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Discussion Starter · #1 ·
Ok, so I drove to the local Harbor Freight and picked up a cheap rat tail file and my son Matt is working on putting grooves in the forks 1/2" down. He wants to stain it and add other artistic touches to his slingshot. I on the other hand want to build myself a hunting sling shot. On my recurve bows I pull with 60 to 65 lb draw weights, so I think I won't have a problem with hunter bands on my own slingshot.

I love the look of the many board cut slingshots like the ones made by A+, Fish Hunter, Bunny Buster, etc.. I've heard of people purchasing bread board for their slingshots. Can I just go to the local Home Depot or Lowes and pick up a solid wood board? What are the best woods for a slingshot cut out from boards?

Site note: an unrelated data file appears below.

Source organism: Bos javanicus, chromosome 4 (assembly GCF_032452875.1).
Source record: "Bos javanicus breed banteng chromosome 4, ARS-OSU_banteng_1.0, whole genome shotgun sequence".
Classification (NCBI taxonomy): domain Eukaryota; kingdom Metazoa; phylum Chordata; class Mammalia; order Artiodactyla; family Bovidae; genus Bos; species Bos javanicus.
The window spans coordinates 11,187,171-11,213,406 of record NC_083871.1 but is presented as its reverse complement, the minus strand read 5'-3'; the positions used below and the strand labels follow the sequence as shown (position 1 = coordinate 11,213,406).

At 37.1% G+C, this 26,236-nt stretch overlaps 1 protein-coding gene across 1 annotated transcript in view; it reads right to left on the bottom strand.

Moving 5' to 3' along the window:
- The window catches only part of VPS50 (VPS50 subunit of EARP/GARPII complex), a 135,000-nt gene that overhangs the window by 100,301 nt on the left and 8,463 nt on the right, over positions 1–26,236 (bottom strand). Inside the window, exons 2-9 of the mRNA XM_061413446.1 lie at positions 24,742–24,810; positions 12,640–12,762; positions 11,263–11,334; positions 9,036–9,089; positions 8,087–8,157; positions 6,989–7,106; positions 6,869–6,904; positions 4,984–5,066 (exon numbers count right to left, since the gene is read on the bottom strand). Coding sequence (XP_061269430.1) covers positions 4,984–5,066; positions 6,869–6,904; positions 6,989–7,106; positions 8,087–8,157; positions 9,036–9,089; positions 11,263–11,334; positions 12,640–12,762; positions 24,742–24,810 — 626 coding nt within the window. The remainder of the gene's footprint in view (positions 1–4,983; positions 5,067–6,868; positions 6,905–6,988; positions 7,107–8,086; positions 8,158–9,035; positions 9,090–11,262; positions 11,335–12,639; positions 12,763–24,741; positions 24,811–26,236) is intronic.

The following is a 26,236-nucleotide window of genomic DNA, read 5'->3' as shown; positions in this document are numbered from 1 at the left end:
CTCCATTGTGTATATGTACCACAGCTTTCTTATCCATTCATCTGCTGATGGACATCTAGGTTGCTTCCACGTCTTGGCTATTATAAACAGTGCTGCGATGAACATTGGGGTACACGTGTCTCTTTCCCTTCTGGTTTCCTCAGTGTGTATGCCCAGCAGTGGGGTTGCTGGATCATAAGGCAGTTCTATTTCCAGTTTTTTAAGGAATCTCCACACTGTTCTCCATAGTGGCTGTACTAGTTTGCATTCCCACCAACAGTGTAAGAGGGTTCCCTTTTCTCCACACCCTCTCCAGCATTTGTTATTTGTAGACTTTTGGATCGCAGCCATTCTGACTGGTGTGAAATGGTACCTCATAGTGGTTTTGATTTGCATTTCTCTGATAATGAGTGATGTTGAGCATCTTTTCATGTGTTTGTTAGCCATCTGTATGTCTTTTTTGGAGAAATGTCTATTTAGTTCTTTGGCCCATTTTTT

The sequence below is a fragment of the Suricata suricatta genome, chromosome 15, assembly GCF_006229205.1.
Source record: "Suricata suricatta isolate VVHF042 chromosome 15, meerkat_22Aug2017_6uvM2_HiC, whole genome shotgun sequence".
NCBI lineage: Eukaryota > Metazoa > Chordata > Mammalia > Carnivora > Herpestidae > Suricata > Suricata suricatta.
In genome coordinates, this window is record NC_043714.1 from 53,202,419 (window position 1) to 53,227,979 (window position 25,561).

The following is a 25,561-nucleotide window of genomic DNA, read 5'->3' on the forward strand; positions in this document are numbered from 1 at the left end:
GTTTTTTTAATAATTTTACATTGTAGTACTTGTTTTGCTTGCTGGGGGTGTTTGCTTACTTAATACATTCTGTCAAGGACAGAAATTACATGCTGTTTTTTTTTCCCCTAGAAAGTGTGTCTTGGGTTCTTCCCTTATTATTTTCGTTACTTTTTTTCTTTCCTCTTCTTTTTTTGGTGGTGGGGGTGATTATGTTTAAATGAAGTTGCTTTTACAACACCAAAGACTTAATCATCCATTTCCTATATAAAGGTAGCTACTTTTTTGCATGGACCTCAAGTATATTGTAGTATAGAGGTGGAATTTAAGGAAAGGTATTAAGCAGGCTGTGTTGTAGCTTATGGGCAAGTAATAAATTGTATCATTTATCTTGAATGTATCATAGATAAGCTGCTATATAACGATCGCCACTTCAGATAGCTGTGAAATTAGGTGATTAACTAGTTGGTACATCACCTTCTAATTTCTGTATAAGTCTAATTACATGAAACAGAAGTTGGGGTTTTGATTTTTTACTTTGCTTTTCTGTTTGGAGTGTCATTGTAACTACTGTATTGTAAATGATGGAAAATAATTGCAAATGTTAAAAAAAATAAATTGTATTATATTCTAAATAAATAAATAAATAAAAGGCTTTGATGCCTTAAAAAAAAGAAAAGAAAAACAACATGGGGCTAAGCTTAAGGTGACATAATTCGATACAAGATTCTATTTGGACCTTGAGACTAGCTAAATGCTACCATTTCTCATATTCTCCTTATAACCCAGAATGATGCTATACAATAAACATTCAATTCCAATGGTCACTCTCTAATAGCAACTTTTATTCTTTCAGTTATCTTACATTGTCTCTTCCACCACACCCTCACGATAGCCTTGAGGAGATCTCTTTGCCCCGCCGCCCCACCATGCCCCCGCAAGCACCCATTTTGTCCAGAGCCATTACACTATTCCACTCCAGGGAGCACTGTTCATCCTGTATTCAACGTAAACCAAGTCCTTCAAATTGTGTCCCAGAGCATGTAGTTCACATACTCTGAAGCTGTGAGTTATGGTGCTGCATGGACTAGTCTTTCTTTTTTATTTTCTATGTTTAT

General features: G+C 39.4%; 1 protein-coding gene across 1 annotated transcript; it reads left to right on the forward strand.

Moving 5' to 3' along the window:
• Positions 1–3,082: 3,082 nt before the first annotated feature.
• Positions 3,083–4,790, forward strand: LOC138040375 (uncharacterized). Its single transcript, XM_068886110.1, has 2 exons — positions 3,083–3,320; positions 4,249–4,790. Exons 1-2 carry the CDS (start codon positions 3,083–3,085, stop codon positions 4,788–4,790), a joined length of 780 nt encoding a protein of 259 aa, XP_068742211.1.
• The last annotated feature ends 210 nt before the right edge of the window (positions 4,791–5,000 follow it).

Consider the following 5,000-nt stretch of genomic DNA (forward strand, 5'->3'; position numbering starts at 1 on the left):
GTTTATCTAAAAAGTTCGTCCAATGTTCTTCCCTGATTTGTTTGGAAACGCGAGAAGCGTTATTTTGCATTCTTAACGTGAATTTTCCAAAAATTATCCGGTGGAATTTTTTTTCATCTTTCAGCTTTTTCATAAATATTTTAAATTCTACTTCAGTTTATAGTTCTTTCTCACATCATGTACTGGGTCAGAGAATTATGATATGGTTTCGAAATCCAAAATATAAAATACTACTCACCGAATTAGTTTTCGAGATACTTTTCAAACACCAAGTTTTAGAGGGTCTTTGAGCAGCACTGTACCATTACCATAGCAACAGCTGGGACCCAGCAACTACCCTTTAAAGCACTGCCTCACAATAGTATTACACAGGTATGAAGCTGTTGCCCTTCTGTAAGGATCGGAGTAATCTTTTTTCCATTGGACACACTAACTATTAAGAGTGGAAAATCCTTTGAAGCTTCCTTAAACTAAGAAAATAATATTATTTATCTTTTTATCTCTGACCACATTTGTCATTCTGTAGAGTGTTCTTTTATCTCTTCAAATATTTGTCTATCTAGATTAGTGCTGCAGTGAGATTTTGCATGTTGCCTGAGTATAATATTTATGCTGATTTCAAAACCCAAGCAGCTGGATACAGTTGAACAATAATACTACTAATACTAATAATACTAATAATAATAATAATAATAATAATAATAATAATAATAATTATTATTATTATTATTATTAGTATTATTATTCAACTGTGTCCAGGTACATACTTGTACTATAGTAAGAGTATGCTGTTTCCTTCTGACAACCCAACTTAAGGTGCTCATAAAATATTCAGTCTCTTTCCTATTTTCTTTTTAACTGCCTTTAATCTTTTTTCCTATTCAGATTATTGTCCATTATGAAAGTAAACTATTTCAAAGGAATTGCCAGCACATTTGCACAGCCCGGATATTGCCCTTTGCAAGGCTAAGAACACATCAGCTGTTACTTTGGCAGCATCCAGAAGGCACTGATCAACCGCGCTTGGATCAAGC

Here is what I'm going to use to cut out my frame.


Thanks in advance for any suggestions and tips.

Jose
 

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Home Depot sells hardwood boards in Oak, Maple, and Poplar at least by me, I'm sure Lowe's does too. They sell by the foot so you can get as much or little as you want. I made one recently out of Oak that is in the style of the old Wham O model, it was my first and made in just a couple of hours. It's nothing fancy but it shoots pretty well. Best of luck with yours.
 

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Discussion Starter · #3 ·
Thanks! I'm going to stop by Home Depot tonight. I'm starting to see how this hobby can become an addiction. Hopefully I can come up with a decent pattern.